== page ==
Just like we protect ourselves on social media by deleting suspicious friend requests that might hide harmful content, our immune system deletes cells it suspects are harmful. It makes this judgment by patrolling for protein pieces called antigens that are generated when proteins break down.
But there’s a problem: Antigens on the surface of cancer cells somehow manage to evade the immune system’s watchful gaze.
To understand why, Prof. Yifat Merbl of the Systems Immunology Department at the Weizmann Institute of Science did a sort of dumpster dive, looking deep into the proteasome – the waste-processing machinery that produces antigens.
She and her team found a previously unknown mechanism that allows cancer cells to slip by immune system defenses. Their findings were recently published in Nature Cancer.
Cancer uses a different cookbook
The proteasome breaks down worn-out or damaged proteins into shorter protein chains called peptides. Some peptides are then recycled, while others get processed into antigens.
Led by Aaron Javitt and proteomics specialist Merav Shmueli, Merbl’s team created the first-ever map of proteasome degradation activity in patient-derived tumor cells.
“We applied our system to uncover what happens in the course of waste processing in tissues removed from patients with a common type of lung cancer,” Merbl said.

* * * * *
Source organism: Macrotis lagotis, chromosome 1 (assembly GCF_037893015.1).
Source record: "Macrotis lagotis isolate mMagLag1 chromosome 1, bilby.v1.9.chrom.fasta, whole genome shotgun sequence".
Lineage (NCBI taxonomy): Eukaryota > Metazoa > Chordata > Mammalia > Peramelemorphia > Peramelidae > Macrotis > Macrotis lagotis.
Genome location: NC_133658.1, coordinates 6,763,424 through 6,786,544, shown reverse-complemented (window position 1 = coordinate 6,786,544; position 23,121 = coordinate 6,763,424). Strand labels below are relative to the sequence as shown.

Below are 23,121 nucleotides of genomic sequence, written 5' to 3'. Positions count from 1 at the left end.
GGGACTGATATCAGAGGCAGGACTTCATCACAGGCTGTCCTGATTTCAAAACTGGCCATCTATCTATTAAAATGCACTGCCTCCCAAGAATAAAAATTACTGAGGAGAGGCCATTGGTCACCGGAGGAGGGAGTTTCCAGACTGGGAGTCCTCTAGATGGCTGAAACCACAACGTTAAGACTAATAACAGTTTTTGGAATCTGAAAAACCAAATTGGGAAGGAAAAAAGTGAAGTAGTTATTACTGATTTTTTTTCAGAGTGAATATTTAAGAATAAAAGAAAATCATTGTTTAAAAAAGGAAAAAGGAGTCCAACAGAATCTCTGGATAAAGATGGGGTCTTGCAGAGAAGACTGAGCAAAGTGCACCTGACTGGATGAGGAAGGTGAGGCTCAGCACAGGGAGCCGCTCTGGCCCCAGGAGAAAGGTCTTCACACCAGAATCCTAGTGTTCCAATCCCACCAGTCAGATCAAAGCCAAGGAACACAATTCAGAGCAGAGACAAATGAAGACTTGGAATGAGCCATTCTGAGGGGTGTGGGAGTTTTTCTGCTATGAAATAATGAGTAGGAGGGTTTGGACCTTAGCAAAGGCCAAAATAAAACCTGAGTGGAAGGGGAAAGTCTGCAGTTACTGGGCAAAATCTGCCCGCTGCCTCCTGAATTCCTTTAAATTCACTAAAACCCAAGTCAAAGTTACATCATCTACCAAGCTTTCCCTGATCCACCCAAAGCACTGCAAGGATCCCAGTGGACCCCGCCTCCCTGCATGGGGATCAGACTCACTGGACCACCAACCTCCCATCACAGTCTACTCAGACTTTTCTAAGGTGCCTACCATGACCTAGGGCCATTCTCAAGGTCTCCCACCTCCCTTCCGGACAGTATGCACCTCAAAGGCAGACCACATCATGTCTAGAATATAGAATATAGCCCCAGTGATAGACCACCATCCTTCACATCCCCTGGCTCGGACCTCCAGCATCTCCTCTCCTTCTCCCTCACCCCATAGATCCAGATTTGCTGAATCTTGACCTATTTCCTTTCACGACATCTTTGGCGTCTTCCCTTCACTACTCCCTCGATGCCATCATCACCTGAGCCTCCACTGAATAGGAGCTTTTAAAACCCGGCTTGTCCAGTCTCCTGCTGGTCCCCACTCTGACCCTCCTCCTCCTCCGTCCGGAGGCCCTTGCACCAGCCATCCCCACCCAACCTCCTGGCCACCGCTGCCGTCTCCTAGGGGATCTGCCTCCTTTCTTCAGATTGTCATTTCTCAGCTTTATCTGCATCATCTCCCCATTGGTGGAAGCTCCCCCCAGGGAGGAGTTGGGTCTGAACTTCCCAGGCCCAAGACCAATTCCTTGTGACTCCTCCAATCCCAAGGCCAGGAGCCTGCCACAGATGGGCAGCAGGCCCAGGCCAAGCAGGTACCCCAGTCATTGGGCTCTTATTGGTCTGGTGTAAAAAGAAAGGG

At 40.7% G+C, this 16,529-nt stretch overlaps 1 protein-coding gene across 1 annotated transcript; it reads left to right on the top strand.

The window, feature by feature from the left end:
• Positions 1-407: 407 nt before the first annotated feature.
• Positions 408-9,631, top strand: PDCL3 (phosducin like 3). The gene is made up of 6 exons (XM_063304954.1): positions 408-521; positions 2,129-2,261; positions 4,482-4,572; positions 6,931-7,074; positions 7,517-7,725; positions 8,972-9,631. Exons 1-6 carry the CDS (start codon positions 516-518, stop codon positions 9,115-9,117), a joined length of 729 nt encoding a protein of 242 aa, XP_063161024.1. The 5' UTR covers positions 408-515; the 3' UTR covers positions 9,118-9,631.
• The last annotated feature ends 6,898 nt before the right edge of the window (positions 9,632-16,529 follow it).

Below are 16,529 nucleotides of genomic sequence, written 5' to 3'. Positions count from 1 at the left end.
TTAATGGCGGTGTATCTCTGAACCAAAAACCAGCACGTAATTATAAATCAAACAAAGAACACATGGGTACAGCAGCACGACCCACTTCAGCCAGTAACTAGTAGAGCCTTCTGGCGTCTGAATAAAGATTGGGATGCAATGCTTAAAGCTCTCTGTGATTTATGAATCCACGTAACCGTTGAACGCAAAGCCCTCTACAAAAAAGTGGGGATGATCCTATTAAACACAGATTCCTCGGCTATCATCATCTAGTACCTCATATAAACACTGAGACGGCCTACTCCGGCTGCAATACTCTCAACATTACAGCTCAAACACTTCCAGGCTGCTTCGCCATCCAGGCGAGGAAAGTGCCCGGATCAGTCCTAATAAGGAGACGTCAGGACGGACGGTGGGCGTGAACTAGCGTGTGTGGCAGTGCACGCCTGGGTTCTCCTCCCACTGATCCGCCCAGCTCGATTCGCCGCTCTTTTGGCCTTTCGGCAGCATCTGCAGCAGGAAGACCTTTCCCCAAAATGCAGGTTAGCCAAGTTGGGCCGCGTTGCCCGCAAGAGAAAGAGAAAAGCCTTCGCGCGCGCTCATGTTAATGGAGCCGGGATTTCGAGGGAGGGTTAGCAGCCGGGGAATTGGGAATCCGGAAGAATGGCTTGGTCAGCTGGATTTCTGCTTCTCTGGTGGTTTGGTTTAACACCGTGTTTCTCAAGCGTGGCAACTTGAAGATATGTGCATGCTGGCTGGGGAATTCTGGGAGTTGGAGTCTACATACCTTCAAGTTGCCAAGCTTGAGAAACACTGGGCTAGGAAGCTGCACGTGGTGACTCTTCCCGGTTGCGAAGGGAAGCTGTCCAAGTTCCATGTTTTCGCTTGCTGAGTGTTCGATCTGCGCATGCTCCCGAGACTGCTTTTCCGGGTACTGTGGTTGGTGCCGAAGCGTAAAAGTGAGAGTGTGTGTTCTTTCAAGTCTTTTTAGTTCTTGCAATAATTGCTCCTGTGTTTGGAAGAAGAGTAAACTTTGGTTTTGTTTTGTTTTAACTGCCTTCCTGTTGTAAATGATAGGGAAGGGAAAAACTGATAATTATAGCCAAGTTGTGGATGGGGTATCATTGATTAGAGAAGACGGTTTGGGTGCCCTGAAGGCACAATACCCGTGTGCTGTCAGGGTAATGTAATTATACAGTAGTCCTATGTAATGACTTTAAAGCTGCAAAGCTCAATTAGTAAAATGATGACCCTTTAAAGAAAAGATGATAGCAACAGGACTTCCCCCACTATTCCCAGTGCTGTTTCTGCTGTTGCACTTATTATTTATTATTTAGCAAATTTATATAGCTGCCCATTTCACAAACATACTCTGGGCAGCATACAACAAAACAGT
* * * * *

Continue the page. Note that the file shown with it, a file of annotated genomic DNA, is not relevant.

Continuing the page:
“When we compared peptides derived from cancer cells with those from adjacent, noncancerous tissue, we noticed differences not only in the subset of proteins that were degraded, but also in the way they had been processed and cut.”
Many proteasomes in the cancerous tissues contained the protein PSME4, which was rarely found in proteasomes from adjacent, noncancerous tissues.
Online databases confirmed the researchers’ guess that patients whose cancers had high levels of PSME4 are less responsive to immunotherapy.
Immunotherapy, a treatment aimed at enhancing the immune system’s cancer-fighting ability, is successful in only about 20 to 40 percent of patients.
The scientists explain that PSME4-enriched proteasomes cook up peptides that are particularly appetizing to immune cells. This “special recipe” fools the immune system into identifying the antigens as harmless, resulting in a compromised immune response.
Experiments on mouse models of lung cancer showed that injecting cancer cells with reduced PSME4 expression enabled the mice’s immune systems to eliminate the tumors. Injections of cancer cells with excessive PSME4 resulted in gigantic tumors and a negligible immune response.
“Our study focused on the proteasome in lung cancer, but our data indicate that there are other cancer types where PSME4 is abnormally abundant,” said Merbl.
Her lab hopes to develop a treatment to reduce PSME4 levels in cancer or block its binding to the proteasome, making tumors potentially more responsive to immunotherapy.